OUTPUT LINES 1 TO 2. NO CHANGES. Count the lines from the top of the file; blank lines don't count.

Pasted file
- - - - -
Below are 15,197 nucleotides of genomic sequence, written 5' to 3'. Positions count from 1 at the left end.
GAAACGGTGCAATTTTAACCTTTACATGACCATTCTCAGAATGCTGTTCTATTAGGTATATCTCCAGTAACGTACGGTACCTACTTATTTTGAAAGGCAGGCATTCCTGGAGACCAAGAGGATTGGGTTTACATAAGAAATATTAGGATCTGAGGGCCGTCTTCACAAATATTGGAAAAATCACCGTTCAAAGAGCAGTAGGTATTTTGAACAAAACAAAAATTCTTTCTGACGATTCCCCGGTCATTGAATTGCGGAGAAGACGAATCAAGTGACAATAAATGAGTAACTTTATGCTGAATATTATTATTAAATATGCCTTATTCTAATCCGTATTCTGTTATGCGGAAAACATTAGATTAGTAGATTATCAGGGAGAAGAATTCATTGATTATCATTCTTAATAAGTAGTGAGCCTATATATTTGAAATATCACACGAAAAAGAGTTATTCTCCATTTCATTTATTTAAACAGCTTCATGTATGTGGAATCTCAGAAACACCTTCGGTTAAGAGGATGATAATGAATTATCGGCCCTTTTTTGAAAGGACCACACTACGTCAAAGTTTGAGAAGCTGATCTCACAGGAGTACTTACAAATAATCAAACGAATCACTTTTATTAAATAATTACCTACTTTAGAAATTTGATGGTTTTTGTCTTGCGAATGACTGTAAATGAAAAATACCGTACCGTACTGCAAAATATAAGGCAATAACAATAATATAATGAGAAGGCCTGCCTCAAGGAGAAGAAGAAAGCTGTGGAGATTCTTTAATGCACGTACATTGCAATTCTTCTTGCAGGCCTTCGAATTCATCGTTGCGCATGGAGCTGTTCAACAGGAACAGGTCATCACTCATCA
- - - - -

Below are 15,197 nucleotides of genomic sequence, written 5' to 3'. Positions count from 1 at the left end.
GAAACGGTGCAATTTTAACCTTTACATGACCATTCTCAGAATGCTGTTCTATTAGGTATATCTCCAGTAACGTACGGTACCTACTTATTTTGAAAGGCAGGCATTCCTGGAGACCAAGAGGATTGGGTTTACATAAGAAATATTAGGATCTGAGGGCCGTCTTCACAAATATTGGAAAAATCACCGTTCAAAGAGCAGTAGGTATTTTGAACAAAACAAAAATTCTTTCTGACGATTCCCCGGTCATTGAATTGCGGAGAAGACGAATCAAGTGACAATAAATGAGTAACTTTATGCTGAATATTATTATTAAATATGCCTTATTCTAATCCGTATTCTGTTATGCGGAAAACATTAGATTAGTAGATTATCAGGGAGAAGAATTCATTGATTATCATTCTTAATAAGTAGTGAGCCTATATATTTGAAATATCACACGAAAAAGAGTTATTCTCCATTTCATTTATTTAAACAGCTTCATGTATGTGGAATCTCAGAAACACCTTCGGTTAAGAGGATGATAATGAATTATCGGCCCTTTTTTGAAAGGACCACACTACGTCAAAGTTTGAGAAGCTGATCTCACAGGAGTACTTACAAATAATCAAACGAATCACTTTTATTAAATAATTACCTACTTTAGAAATTTGATGGTTTTTGTCTTGCGAATGACTGTAAATGAAAAATACCGTACCGTACTGCAAAATATAAGGCAATAACAATAATATAATGAGAAGGCCTGCCTCAAGGAGAAGAAGAAAGCTGTGGAGATTCTTTAATGCACGTACATTGCAATTCTTCTTGCAGGCCTTCGAATTCATCGTTGCGCATGGAGCTGTTCAACAGGAACAGGTCATCACTCATCA